Sukki remembered Althea from the last time zone, and it came as a shock when she realized they were actually traveling through time.  She saw Diomedes when he arrived, and almost shrieked when she saw him disappear and become this woman from the past that ought to be long dead.  Althea even talked about her own death like it already happened, though she was clearly not a ghost.  Sukki realized then that the Kairos was a special and complicated person, and maybe a very special person.  She recognized the goddess when she arrived.  She wanted to worship this goddess, and she felt the holy terror that only the gods could create.  At the same time, she watched as Althea and the goddess fussed and hugged like two best friends with a long history between them.  Maybe the Kairos was a goddess herself, or a god in this life, as the others spoke of it.

“There,” Althea said.  “Your equipment is fully charged until the next time.  Normally, I would say use it wisely, but in this case, I recommend a screen against intrusion.  You don’t want Trojans or Greeks, or even the Amazons to come stumbling into the camp.”  Althea yawned.  “That took a lot out of me.  I think it is time for Diomedes to come back to his own time and place.”  She waved, and went back into the past so Diomedes could sit on the log in her place.  Diomedes also yawned, and then checked the bar-b-que sauce himself, with a comment.  “Cattle rustling always makes me hungry.”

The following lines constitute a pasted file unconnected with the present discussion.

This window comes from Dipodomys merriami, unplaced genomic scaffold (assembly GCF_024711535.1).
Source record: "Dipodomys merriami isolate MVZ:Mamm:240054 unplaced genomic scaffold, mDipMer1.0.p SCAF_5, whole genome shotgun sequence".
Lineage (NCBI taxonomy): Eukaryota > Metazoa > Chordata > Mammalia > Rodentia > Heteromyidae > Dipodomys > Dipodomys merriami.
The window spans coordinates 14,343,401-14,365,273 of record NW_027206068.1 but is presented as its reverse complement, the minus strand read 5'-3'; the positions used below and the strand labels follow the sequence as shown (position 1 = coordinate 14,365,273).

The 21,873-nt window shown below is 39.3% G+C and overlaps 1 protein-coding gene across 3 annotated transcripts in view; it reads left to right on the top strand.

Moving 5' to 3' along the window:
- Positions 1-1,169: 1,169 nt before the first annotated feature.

“Remarkable,” Nestor repeated himself, and Sukki nodded in agreement.

“Welcome back,” Lincoln said.  “It is Diomedes, isn’t it?”

“Yes,” Diomedes smiled.  Lincoln always had to ask.

“Are you a god?”  Sukki could not contain her question.

“Only for me,” Boston said, and she scooted over to give Diomedes another hug.

“And the fairies,” Nestor said.  “I recall Alder and his wife, Perdy were a great help in building the Argo.”

“All the sprites of the earth, air, water and fire,” Boston said with a smile.

“I did not even know there were fire sprites until the last time zone,” Sukki said, and looked at Alexis, Katie and Elder Stow to see if she said it correctly.  Elder Stow got busy with his equipment, but Alexis and Katie assured her with their smiles and nods.  “There are air and water sprites too?”

“Way too many for one person to handle,” Diomedes admitted.  “It gives me a headache, thinking about it.”

“And what are you thinking about?” Lockhart asked Katie, who seemed to be deep in thought.

Katie shook herself free to respond.  “It appears that I know all sorts of things about the Amazons and Amazon law that I never learned.  It feels instinctive, like down in my gut, like about what I can and cannot do being an elect.”

“I was wondering how you knew about the Amazon right to her kill,” Alexis said, as she licked her finger to test the sauce.

“I don’t know.  It feels strange.  I just know things, and I don’t know how or why I know them.”

“A gift from Artemis, I would bet,” Lincoln suggested.

“I have that feeling sometimes,” Diomedes said, and paused before he amended his statement.  “Who am I kidding.  I get that all the time.  Normally, the past and future slowly open-up in my mind, around puberty, and usually the influx of knowledge comes gently, but sometimes it comes, wham! bang!  Usually it is an emergency, and I have to scramble to keep from being overwhelmed with all the things I suddenly know.”

“I can only imagine,” Katie said.

“It gives me a headache thinking about it.”

“Maybe you are getting an illness,” Nestor suggested.

Diomedes smiled.  “If only life were that easy and straight forward.”